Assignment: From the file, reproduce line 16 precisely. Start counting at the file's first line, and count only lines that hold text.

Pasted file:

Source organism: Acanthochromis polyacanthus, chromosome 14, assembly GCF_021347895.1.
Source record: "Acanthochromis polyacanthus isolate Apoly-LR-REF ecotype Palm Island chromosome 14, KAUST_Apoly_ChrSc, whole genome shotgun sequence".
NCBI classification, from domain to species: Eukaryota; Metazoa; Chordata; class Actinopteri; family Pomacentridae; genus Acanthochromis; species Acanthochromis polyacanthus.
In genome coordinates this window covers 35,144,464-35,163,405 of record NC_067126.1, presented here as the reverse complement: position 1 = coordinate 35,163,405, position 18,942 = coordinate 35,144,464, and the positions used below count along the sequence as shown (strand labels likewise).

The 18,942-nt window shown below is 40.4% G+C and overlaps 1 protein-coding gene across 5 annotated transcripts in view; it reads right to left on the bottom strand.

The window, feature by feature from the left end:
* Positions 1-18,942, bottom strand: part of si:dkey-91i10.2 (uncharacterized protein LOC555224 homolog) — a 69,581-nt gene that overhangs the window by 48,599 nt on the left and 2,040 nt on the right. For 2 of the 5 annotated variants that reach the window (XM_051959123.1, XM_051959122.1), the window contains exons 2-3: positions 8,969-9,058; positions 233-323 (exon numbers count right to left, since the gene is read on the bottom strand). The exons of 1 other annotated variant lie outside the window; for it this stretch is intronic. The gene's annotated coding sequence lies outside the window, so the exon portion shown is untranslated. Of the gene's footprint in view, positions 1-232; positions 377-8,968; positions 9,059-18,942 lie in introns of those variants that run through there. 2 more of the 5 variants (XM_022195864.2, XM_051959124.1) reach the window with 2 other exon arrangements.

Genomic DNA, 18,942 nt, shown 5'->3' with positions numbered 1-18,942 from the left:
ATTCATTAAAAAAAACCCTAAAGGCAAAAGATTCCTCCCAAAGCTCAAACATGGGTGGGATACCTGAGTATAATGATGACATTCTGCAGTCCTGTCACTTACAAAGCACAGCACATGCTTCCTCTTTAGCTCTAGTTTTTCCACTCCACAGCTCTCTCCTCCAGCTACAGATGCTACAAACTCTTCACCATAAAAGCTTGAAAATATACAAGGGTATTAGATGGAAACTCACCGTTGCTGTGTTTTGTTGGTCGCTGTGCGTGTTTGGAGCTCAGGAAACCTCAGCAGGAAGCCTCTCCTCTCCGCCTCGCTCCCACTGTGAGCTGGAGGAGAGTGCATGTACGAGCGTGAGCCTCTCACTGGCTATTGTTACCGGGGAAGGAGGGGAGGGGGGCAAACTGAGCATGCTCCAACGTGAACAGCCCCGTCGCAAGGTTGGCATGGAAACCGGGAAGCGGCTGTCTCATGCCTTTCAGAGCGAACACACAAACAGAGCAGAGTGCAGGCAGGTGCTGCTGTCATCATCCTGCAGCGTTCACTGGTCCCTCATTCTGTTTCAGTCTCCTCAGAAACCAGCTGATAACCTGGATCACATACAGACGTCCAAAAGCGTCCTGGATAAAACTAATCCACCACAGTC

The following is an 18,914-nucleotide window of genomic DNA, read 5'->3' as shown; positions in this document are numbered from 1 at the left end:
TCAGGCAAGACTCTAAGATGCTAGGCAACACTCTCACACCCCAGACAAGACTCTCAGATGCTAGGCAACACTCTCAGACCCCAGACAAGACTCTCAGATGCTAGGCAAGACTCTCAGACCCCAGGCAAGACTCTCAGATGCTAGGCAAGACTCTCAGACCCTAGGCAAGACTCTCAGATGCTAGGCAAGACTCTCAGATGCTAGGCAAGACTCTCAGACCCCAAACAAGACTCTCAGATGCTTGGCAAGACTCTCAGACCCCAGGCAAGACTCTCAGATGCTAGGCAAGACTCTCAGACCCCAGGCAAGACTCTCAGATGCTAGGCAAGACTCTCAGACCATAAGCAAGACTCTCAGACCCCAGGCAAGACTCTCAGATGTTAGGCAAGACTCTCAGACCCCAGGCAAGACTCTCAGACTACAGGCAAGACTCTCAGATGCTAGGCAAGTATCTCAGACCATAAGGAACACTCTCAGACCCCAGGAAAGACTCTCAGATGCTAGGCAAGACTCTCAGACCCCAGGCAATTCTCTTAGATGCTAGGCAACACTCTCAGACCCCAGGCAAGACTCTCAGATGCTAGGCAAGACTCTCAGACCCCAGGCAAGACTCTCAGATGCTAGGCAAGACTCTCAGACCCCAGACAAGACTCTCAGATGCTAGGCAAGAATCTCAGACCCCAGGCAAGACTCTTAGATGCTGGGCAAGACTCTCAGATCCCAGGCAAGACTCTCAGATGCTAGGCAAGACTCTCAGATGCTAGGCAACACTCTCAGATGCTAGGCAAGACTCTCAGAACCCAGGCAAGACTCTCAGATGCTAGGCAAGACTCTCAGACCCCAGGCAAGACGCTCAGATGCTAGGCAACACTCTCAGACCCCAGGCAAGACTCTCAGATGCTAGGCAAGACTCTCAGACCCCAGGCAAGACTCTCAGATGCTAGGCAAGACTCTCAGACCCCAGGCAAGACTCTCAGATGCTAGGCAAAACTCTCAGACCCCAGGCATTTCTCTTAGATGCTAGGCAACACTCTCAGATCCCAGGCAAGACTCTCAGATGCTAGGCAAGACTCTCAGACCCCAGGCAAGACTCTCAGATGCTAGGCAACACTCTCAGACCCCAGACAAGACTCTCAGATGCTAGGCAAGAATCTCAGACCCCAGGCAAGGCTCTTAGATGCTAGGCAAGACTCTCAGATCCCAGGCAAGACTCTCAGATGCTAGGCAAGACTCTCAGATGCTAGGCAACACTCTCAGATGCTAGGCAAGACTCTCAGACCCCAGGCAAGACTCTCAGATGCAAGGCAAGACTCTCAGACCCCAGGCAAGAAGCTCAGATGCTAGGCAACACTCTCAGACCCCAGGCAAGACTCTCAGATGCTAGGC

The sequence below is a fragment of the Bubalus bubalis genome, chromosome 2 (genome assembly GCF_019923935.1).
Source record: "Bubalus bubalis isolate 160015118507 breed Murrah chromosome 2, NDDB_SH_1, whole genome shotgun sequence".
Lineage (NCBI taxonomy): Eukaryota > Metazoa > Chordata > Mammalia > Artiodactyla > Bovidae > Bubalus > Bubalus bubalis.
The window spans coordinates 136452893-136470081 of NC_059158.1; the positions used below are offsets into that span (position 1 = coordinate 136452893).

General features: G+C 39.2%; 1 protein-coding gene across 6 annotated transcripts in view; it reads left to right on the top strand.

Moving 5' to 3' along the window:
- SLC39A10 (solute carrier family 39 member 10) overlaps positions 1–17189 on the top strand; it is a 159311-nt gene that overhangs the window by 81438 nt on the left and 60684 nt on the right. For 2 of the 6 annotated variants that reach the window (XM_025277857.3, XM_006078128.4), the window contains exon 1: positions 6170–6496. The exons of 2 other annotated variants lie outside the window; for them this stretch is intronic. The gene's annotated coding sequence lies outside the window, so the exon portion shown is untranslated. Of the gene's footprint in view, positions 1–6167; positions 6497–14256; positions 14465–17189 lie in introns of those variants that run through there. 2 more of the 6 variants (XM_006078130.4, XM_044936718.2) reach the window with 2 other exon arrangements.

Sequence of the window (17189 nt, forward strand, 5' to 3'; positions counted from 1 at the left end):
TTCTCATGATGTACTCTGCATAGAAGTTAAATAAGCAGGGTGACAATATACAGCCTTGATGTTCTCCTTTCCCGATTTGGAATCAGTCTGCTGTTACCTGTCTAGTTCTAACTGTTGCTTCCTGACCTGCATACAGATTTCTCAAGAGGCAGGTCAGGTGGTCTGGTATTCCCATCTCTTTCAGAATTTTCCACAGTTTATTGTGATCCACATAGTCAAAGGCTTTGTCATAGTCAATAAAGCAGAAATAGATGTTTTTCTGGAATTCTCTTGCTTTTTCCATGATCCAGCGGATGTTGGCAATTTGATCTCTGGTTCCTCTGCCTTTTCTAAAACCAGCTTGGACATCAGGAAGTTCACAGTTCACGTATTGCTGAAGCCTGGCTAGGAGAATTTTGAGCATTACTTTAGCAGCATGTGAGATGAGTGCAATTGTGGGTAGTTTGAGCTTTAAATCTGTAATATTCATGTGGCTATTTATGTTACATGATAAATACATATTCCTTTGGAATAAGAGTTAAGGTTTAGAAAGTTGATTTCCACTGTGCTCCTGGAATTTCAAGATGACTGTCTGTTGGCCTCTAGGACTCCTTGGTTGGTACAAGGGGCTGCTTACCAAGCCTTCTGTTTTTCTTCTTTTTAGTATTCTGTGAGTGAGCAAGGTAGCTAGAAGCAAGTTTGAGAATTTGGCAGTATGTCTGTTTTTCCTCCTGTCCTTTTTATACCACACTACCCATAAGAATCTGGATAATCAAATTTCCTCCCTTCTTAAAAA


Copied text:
General features: G+C 39.2%; 1 protein-coding gene across 6 annotated transcripts in view; it reads left to right on the top strand.